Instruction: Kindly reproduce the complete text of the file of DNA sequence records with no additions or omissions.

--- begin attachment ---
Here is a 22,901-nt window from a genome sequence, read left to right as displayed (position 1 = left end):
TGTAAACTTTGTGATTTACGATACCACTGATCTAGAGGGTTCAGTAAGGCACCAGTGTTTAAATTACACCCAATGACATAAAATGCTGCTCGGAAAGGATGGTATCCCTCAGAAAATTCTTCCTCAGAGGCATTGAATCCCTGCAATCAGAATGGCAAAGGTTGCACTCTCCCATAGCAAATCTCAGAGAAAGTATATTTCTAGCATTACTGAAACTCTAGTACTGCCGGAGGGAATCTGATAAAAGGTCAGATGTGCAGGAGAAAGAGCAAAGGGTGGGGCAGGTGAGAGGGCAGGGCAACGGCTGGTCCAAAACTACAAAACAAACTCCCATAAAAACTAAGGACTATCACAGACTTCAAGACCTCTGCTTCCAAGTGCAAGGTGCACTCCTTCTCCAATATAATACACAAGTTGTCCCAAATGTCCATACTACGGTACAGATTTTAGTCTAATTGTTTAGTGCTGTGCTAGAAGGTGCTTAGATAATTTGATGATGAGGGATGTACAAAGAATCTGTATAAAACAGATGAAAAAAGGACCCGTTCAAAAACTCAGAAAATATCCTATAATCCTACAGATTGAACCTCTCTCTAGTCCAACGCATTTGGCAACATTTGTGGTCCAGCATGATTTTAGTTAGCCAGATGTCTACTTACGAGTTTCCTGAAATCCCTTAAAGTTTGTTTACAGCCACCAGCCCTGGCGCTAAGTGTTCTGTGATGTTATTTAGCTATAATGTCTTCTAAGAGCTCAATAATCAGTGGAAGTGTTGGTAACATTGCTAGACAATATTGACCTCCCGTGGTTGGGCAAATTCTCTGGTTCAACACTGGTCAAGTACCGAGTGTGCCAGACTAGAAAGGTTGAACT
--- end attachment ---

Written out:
Here is a 22,901-nt window from a genome sequence, read left to right as displayed (position 1 = left end):
TGTAAACTTTGTGATTTACGATACCACTGATCTAGAGGGTTCAGTAAGGCACCAGTGTTTAAATTACACCCAATGACATAAAATGCTGCTCGGAAAGGATGGTATCCCTCAGAAAATTCTTCCTCAGAGGCATTGAATCCCTGCAATCAGAATGGCAAAGGTTGCACTCTCCCATAGCAAATCTCAGAGAAAGTATATTTCTAGCATTACTGAAACTCTAGTACTGCCGGAGGGAATCTGATAAAAGGTCAGATGTGCAGGAGAAAGAGCAAAGGGTGGGGCAGGTGAGAGGGCAGGGCAACGGCTGGTCCAAAACTACAAAACAAACTCCCATAAAAACTAAGGACTATCACAGACTTCAAGACCTCTGCTTCCAAGTGCAAGGTGCACTCCTTCTCCAATATAATACACAAGTTGTCCCAAATGTCCATACTACGGTACAGATTTTAGTCTAATTGTTTAGTGCTGTGCTAGAAGGTGCTTAGATAATTTGATGATGAGGGATGTACAAAGAATCTGTATAAAACAGATGAAAAAAGGACCCGTTCAAAAACTCAGAAAATATCCTATAATCCTACAGATTGAACCTCTCTCTAGTCCAACGCATTTGGCAACATTTGTGGTCCAGCATGATTTTAGTTAGCCAGATGTCTACTTACGAGTTTCCTGAAATCCCTTAAAGTTTGTTTACAGCCACCAGCCCTGGCGCTAAGTGTTCTGTGATGTTATTTAGCTATAATGTCTTCTAAGAGCTCAATAATCAGTGGAAGTGTTGGTAACATTGCTAGACAATATTGACCTCCCGTGGTTGGGCAAATTCTCTGGTTCAACACTGGTCAAGTACCGAGTGTGCCAGACTAGAAAGGTTGAACT